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How to Position Your Business in a Recession May 29, 2009

Posted by David Dirks in business strategy, marketing, Marketing Buzz, Recession: How to Beat It!.
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David DirksIf you want some great examples of marketing into the headwinds of a recession, look no further than the states of Michigan and Texas.  Michigan, a state with one of the highest unemployment rates in the country because of a devastating hit in the car industry which is still unraveling as we speak, is marketing itself with gusto.  Have you seen the TV ads touting Michigan as a place to expand your business?  Or the full page ads in leading business publications like Inc. magazine?  I have and I’m impressed.

Texas is undertaking the same type of marketing campaign to spur economic development in the state.  So, while the world seems to be reeling from the brink of a complete economic meltdown (it isn’t over yet), these two states are spending some serious coin promoting their economic development opportunities.  Are they crazy?  Yes, crazy like a fox as the saying goes.

If you’ve read this blog long enough, you know that my strategy is to maintain a marketing investment in your business no matter what the economic times.  What Michigan and Texas are doing is taking advantage of the fact that they are about the only two states that are investing in marketing at this time.  This at at time when both states are facing major budget deficits.   The investment that these two states are making is an investment into their future.  Here’s what will happen.  When the economy eventually returns to the positive, Michigan and Texas will be what we call ‘top of mind’ in the minds of businesses who are looking to expand their facilities and operations.  They are literally planting seeds of future economic development in their states when everyone else is holding back.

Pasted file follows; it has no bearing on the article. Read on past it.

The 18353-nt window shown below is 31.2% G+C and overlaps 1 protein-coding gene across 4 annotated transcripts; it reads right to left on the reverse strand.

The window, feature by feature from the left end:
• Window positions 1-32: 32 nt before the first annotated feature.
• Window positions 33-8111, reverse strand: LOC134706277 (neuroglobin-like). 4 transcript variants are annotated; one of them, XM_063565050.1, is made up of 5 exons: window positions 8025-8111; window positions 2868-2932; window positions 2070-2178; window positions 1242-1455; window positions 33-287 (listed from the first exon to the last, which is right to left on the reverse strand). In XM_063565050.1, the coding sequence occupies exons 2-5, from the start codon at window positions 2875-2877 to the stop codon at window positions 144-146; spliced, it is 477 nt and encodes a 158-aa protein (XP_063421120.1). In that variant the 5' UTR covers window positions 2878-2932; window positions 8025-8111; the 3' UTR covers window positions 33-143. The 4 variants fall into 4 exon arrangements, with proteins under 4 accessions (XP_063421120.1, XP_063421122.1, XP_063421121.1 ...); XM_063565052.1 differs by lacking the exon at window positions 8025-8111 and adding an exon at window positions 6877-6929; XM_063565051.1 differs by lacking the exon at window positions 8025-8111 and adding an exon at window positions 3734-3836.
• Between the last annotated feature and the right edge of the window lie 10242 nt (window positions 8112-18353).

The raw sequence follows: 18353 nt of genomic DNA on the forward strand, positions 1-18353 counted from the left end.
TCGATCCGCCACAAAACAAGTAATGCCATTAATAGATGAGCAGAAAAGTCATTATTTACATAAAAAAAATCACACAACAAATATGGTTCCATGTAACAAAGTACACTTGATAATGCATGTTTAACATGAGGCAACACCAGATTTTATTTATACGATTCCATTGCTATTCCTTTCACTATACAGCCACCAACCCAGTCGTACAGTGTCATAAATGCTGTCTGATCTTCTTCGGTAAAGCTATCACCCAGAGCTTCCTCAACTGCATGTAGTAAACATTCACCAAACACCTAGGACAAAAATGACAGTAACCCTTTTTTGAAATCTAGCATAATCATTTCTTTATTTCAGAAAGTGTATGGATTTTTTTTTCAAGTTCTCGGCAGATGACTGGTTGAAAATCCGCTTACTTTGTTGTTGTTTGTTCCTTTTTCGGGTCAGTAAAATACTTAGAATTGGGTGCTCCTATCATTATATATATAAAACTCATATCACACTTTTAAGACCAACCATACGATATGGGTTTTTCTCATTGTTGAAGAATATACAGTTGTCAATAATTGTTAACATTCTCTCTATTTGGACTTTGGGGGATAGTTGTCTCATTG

Planting seeds of future business through a consistent marketing investment is much like a farmer planting seeds for his next crop.  After planting the seed, nothing much seems to be happening on the surface.  Days will go by and you won’t see anything coming up through the soil after the seeds have been planted.  Does the farmer worry?  Nope.  The farmer knows that underneath, where the naked eye cannot see, the seeds are germinating and beginning to expand.  Soon, when the time is right, the seeds transform into plants.  In time, these plants produce the material which can be harvested.

The same goes for what Michigan and Texas are doing now with their marketing campaigns.  They are planting the seeds of their own future success and, like the farmer, are doing so because they know that they know the seeds will eventually produce a fruitful harvest.  In the meantime, most other states are holding back on the planting of any seed and not able to look beyond today’s dire budget crisis.

My own state if New York, with its own budget crisis, has taken the other road and has disappeared from the economic development map.  They’ve even cut back on the amount of personnel focused on growing its business base in the state.  On the surface, it looks like New York has no choice but to cut its own marketing investment in economic development because of a huge budget deficit.  What will really happen is that yes, the state will save a few bucks today but pay a larger price in the future when the economy starts to roar back (I’m an eternal optimist!).  New York state will be trying to play catch up but will find itself behind the curve and behind states like Michigan and Texas in terms of attracting businesses to their states.

Michigan and Texas do what the Big Dogz of top performing companies do as a routine: they invest in themselves regardless of what the economy is doing knowing they will reap a larger reward in the near future.  It’s a lesson that all other states should heed.

PS:  Another thing about Michigan and its current marketing campaign.  They use actual success stories in their ads to validate their positioning that Michigan really gives businesses “the upper hand”.   That’s another feather in their cap.

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